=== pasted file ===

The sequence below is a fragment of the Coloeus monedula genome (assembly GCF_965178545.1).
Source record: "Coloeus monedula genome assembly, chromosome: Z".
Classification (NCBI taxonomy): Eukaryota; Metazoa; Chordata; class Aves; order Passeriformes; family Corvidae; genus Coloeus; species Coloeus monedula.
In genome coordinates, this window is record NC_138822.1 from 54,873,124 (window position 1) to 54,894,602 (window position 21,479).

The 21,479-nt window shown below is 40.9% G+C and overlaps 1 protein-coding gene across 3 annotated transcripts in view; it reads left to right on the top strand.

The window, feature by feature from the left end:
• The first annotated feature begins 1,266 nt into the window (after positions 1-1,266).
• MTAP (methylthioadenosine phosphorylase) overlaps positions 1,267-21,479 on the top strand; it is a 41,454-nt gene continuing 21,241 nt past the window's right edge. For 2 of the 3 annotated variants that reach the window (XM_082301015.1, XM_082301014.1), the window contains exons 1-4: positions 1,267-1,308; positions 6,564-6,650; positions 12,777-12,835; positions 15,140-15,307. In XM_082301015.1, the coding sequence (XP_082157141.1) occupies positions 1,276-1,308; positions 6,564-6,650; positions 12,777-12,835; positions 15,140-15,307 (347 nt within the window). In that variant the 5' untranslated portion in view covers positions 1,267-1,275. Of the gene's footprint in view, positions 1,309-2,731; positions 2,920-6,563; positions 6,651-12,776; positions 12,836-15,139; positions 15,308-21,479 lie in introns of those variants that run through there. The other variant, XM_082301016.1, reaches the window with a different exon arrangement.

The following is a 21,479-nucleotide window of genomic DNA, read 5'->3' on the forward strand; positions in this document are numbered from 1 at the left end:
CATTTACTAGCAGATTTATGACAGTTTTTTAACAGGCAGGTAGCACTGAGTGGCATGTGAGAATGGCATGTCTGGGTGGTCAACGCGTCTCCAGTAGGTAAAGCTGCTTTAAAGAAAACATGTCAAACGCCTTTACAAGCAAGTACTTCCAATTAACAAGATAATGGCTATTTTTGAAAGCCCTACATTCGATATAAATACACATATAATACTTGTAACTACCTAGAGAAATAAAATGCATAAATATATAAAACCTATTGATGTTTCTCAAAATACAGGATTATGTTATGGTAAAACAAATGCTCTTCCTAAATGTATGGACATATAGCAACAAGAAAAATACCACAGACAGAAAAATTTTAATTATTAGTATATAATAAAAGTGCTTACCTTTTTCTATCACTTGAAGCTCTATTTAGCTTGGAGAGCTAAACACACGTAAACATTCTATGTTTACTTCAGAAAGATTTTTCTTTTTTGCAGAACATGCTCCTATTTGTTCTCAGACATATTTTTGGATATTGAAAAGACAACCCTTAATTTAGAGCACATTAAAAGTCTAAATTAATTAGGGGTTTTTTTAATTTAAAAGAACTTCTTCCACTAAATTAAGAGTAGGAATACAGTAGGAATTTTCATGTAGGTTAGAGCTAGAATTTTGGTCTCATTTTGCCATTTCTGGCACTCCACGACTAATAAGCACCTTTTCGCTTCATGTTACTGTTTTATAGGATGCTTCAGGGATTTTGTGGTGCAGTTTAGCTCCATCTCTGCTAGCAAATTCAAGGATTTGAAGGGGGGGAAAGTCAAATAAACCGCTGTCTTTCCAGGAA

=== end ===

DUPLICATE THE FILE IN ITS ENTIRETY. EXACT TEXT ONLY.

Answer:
The sequence below is a fragment of the Coloeus monedula genome (assembly GCF_965178545.1).
Source record: "Coloeus monedula genome assembly, chromosome: Z".
Classification (NCBI taxonomy): Eukaryota; Metazoa; Chordata; class Aves; order Passeriformes; family Corvidae; genus Coloeus; species Coloeus monedula.
In genome coordinates, this window is record NC_138822.1 from 54,873,124 (window position 1) to 54,894,602 (window position 21,479).

The 21,479-nt window shown below is 40.9% G+C and overlaps 1 protein-coding gene across 3 annotated transcripts in view; it reads left to right on the top strand.

The window, feature by feature from the left end:
• The first annotated feature begins 1,266 nt into the window (after positions 1-1,266).
• MTAP (methylthioadenosine phosphorylase) overlaps positions 1,267-21,479 on the top strand; it is a 41,454-nt gene continuing 21,241 nt past the window's right edge. For 2 of the 3 annotated variants that reach the window (XM_082301015.1, XM_082301014.1), the window contains exons 1-4: positions 1,267-1,308; positions 6,564-6,650; positions 12,777-12,835; positions 15,140-15,307. In XM_082301015.1, the coding sequence (XP_082157141.1) occupies positions 1,276-1,308; positions 6,564-6,650; positions 12,777-12,835; positions 15,140-15,307 (347 nt within the window). In that variant the 5' untranslated portion in view covers positions 1,267-1,275. Of the gene's footprint in view, positions 1,309-2,731; positions 2,920-6,563; positions 6,651-12,776; positions 12,836-15,139; positions 15,308-21,479 lie in introns of those variants that run through there. The other variant, XM_082301016.1, reaches the window with a different exon arrangement.

The following is a 21,479-nucleotide window of genomic DNA, read 5'->3' on the forward strand; positions in this document are numbered from 1 at the left end:
CATTTACTAGCAGATTTATGACAGTTTTTTAACAGGCAGGTAGCACTGAGTGGCATGTGAGAATGGCATGTCTGGGTGGTCAACGCGTCTCCAGTAGGTAAAGCTGCTTTAAAGAAAACATGTCAAACGCCTTTACAAGCAAGTACTTCCAATTAACAAGATAATGGCTATTTTTGAAAGCCCTACATTCGATATAAATACACATATAATACTTGTAACTACCTAGAGAAATAAAATGCATAAATATATAAAACCTATTGATGTTTCTCAAAATACAGGATTATGTTATGGTAAAACAAATGCTCTTCCTAAATGTATGGACATATAGCAACAAGAAAAATACCACAGACAGAAAAATTTTAATTATTAGTATATAATAAAAGTGCTTACCTTTTTCTATCACTTGAAGCTCTATTTAGCTTGGAGAGCTAAACACACGTAAACATTCTATGTTTACTTCAGAAAGATTTTTCTTTTTTGCAGAACATGCTCCTATTTGTTCTCAGACATATTTTTGGATATTGAAAAGACAACCCTTAATTTAGAGCACATTAAAAGTCTAAATTAATTAGGGGTTTTTTTAATTTAAAAGAACTTCTTCCACTAAATTAAGAGTAGGAATACAGTAGGAATTTTCATGTAGGTTAGAGCTAGAATTTTGGTCTCATTTTGCCATTTCTGGCACTCCACGACTAATAAGCACCTTTTCGCTTCATGTTACTGTTTTATAGGATGCTTCAGGGATTTTGTGGTGCAGTTTAGCTCCATCTCTGCTAGCAAATTCAAGGATTTGAAGGGGGGGAAAGTCAAATAAACCGCTGTCTTTCCAGGAA